9. 9. Tran TM, Fuller AT, Butler EK, Makumbi F, Luboga S, Muhumuza C, et al. Burden of Surgical Conditions in Uganda: A Cross-sectional Nationwide Household Survey. Ann Surg. 2017;266(2):389–99. pmid:27611619
  10. 10. Biccard BM, Madiba TE, Kluyts HL, Munlemvo DM, Madzimbamuto FD, Basenero A, et al. Perioperative patient outcomes in the African Surgical Outcomes Study: a 7-day prospective observational cohort study. Lancet. 2018;391(10130):1589–98. pmid:29306587
  11. 11. Holmer H, Bekele A, Hagander L, Harrison EM, Kamali P, Ng-Kamstra JS, et al. Evaluating the collection, comparability and findings of six global surgery indicators. Br J Surg. 2019;106(2):e138–e50. pmid:30570764
  12. 12. Juran S, Gruendl M, Marks IH, Broer PN, Guzman JM, Davies J, et al. The need to collect, aggregate, and analyze global anesthesia and surgery data. Can J Anaesth. 2019;66(2):218–29. pmid:30484168
  13. 13. Massenburg BB, Saluja S, Jenny HE, Raykar NP, Ng-Kamstra J, Guilloux AGA, et al. Assessing the Brazilian surgical system with six surgical indicators: a descriptive and modelling study. BMJ Glob Health. 2017;2(2):e000226. pmid:28589025
  14. 14. Peberdy MA, Cretikos M, Abella BS, DeVita M, Goldhill D, Kloeck W, et al. Recommended guidelines for monitoring, reporting, and conducting research on medical emergency team, outreach, and rapid response systems: an Utstein-style scientific statement: a scientific statement from the International Liaison Committee on Resuscitation (American Heart Association, Australian Resuscitation Council, European Resuscitation Council, Heart and Stroke Foundation of Canada, InterAmerican Heart Foundation, Resuscitation Council of Southern Africa, and the New Zealand Resuscitation Council); the American Heart Association Emergency Cardiovascular Care Committee; the Council on Cardiopulmonary, Perioperative, and Critical Care; and the Interdisciplinary Working Group on Quality of Care and Outcomes Research. Circulation. 2007;116(21):2481–500. pmid:17993478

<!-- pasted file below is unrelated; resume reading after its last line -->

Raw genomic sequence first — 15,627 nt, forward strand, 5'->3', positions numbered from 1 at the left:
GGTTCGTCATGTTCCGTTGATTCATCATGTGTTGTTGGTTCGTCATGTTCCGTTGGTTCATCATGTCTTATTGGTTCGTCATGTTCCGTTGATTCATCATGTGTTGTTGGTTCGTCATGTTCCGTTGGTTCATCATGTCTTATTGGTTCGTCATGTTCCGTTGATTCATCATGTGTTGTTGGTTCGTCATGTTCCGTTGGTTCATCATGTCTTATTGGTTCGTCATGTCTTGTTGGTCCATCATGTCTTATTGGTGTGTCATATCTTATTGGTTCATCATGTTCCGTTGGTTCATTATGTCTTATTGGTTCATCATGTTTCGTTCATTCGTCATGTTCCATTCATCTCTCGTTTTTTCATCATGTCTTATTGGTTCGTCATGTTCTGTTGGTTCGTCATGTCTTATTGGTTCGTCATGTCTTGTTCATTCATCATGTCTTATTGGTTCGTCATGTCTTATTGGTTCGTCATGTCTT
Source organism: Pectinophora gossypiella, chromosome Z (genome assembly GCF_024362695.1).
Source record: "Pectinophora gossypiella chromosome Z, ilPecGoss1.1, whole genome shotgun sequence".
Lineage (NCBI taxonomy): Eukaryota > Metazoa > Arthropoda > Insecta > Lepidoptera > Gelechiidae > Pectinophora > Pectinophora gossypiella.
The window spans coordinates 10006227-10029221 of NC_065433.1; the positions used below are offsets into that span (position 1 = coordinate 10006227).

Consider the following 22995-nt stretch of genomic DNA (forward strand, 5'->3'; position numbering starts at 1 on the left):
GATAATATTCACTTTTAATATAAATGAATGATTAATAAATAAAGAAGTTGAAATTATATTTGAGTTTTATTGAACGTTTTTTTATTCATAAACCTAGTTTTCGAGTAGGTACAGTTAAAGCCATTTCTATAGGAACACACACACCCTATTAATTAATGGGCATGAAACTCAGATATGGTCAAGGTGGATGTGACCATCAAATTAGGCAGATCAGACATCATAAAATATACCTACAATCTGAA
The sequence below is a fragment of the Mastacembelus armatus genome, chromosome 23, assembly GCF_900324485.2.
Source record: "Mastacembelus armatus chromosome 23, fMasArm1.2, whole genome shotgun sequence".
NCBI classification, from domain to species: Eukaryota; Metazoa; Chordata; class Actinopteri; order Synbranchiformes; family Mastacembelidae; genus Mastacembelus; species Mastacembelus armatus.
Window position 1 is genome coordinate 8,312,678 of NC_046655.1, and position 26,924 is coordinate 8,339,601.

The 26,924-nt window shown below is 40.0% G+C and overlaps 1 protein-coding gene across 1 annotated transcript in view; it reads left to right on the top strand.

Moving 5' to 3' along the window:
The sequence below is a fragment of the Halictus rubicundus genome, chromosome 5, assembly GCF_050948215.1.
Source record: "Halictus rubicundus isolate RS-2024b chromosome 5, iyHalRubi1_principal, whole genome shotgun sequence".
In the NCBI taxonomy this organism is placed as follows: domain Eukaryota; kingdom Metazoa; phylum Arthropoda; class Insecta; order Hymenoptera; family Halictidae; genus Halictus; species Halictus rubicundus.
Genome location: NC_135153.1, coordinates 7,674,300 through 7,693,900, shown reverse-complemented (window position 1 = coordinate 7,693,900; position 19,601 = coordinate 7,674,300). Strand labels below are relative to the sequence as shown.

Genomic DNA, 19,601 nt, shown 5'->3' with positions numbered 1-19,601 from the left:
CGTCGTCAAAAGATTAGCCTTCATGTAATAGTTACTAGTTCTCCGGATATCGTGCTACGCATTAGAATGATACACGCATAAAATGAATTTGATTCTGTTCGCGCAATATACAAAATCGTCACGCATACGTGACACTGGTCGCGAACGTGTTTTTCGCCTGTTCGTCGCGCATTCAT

15. 15. Idris AH, Berg RA, Bierens J, Bossaert L, Branche CM, Gabrielli A, et al. Recommended guidelines for uniform reporting of data from drowning: the "Utstein style". Circulation. 2003;108(20):2565–74. pmid:14623794
  16. 16. Idris AH, Bierens J, Perkins GD, Wenzel V, Nadkarni V, Morley P, et al. 2015 Revised Utstein-Style Recommended Guidelines for Uniform Reporting of Data From Drowning-Related Resuscitation: An ILCOR Advisory Statement. Circ Cardiovasc Qual Outcomes. 2017;10(7).